Photo above: Ministry of Foreign Affairs specialist Irma van Dueren
'Our country wants to play an active role around the world when it comes to conflict management and peacebuilding. This is how we can contribute to a stable and just world. Ensuring women’s safety and equality is part of that. Sexual violence is not.'
'In eastern Congo, government forces and rebels have been fighting for almost 20 years. With the MONUSCO peace mission the United Nations is seeking to foster stability and support the government in fighting armed groups. As a foreign ministry staff member, I have been stationed with MONUSCO for several years now. My work focuses on the epidemic of sexual violence in the country. The perpetrators can be found both within the army and among the rebels. The UN would like to help the government put a stop to it. The Netherlands very much endorses this aim.'
Irma van Dueren is a specialist in the field of sexual violence in conflict zones. When the UN called on its member states to provide specialists for the peace mission, the foreign ministry knew that it had a talented go-getter to offer.
Just as harmful as guns
'This is the kind of proactive attitude we need. As Van Dueren sees on a daily basis. ‘The violence in eastern Congo impacts all people and communities. Sexual violence is the order of the day. Both government soldiers and rebels know all too well that it is an effective way of destroying communities. A woman who has been raped will be shunned by her fellow villagers. Any children that she may have will be disowned. Every time I come to eastern Congo, I see the results. I see neglect. I speak with victims who live in isolation. They tell me about the deaths, as a result of HIV or suicide. Sexual violence is truly a terrible weapon. Often many women will be raped in a single attack, sometimes by the dozen. It is just as harmful to a community as guns.'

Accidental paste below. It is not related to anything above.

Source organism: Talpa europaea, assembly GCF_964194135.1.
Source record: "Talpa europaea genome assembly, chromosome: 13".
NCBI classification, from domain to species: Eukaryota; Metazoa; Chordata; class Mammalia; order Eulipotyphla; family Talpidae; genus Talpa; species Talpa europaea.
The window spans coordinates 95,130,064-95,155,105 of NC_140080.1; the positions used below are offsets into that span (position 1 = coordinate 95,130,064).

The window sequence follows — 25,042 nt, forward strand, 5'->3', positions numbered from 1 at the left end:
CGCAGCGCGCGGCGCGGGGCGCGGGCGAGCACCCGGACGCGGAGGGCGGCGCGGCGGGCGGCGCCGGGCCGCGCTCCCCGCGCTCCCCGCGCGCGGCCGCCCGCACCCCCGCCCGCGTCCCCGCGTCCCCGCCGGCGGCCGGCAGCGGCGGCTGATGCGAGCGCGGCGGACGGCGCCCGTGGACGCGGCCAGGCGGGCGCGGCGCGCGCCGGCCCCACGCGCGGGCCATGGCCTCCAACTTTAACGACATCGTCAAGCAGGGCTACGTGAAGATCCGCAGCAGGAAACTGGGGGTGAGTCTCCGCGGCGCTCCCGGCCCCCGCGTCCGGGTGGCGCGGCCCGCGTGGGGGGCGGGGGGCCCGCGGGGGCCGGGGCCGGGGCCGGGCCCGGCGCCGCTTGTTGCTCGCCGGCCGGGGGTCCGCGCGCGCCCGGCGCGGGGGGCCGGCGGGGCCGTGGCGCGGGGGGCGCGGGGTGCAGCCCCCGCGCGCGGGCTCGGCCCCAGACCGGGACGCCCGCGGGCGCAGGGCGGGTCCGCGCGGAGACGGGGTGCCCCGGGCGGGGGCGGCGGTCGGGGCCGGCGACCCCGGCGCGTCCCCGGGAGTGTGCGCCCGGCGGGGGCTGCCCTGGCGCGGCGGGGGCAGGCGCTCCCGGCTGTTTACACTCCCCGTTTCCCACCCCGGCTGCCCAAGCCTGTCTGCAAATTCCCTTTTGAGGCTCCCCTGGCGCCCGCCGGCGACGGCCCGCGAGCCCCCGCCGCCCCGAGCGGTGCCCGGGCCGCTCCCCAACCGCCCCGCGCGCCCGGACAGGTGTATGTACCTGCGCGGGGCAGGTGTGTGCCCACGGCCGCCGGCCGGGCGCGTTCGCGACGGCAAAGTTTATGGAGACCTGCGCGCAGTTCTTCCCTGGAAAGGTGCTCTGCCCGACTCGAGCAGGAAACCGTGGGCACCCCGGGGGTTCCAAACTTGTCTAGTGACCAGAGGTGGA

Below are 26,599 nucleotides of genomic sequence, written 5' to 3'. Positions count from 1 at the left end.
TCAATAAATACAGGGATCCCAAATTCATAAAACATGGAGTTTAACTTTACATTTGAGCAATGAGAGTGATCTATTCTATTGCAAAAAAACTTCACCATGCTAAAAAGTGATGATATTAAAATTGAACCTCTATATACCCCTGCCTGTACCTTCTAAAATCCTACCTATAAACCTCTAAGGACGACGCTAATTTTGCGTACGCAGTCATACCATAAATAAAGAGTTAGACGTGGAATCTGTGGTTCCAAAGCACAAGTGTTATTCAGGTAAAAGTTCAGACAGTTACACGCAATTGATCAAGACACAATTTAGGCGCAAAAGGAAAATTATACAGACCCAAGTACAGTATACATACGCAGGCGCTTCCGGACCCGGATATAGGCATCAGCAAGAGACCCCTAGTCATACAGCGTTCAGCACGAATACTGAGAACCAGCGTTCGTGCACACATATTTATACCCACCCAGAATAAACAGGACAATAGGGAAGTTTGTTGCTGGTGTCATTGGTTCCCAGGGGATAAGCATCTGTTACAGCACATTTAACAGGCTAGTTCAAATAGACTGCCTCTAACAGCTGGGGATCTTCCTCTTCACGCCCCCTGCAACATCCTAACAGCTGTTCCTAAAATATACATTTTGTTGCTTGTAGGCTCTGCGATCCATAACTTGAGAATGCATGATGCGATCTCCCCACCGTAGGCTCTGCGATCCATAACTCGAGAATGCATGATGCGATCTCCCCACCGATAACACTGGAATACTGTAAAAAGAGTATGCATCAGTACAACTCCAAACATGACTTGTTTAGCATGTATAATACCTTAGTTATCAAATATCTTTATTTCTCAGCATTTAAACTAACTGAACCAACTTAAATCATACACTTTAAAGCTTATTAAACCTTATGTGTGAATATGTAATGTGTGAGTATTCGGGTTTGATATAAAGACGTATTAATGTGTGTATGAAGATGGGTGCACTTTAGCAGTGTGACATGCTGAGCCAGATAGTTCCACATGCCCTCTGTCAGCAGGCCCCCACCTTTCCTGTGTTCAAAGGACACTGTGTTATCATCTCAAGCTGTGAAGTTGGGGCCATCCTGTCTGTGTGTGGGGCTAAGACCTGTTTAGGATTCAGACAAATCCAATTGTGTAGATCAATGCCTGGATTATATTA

'All too often, rebels and government soldiers are given free rein to do as they please. No one seems to be doing anything to stop them. This is why our work is so important. The UN mission is making a real difference, but we cannot solve the problem alone. We are part of a broader approach by the government, with the support of the UN. Unicef, UNFPA and other UN bodies are also working hard on this front. Other initiatives sometimes come from unexpected places. Take the Congolese doctor Denis Mukwege. He has helped thousands of women who have been maimed by sexual violence. Now he’s travelling around the world to raise awareness of sexual violence and the culture of impunity in eastern Congo.'
Investigations and conversations
Irma van Dueren heads the UN team that is working to curb sexual violence in eastern Congo. 'We have two main tasks. The first is to investigate and draw up reports. We follow up on as many reports of sexual violence as we can. We want to know exactly what happened and who the perpetrators are: an armed group or the army. We then submit the results of the investigations to the UN and the Congolese government. This way, the country’s leaders know what we’re talking about when the time comes to discuss concrete measures with them. And it works. The Congolese government doesn’t like Congo being known as the country with the world’s worst record on sexual violence. They understand that having that reputation doesn’t help build a positive image.'
Empowerment and protection go hand in hand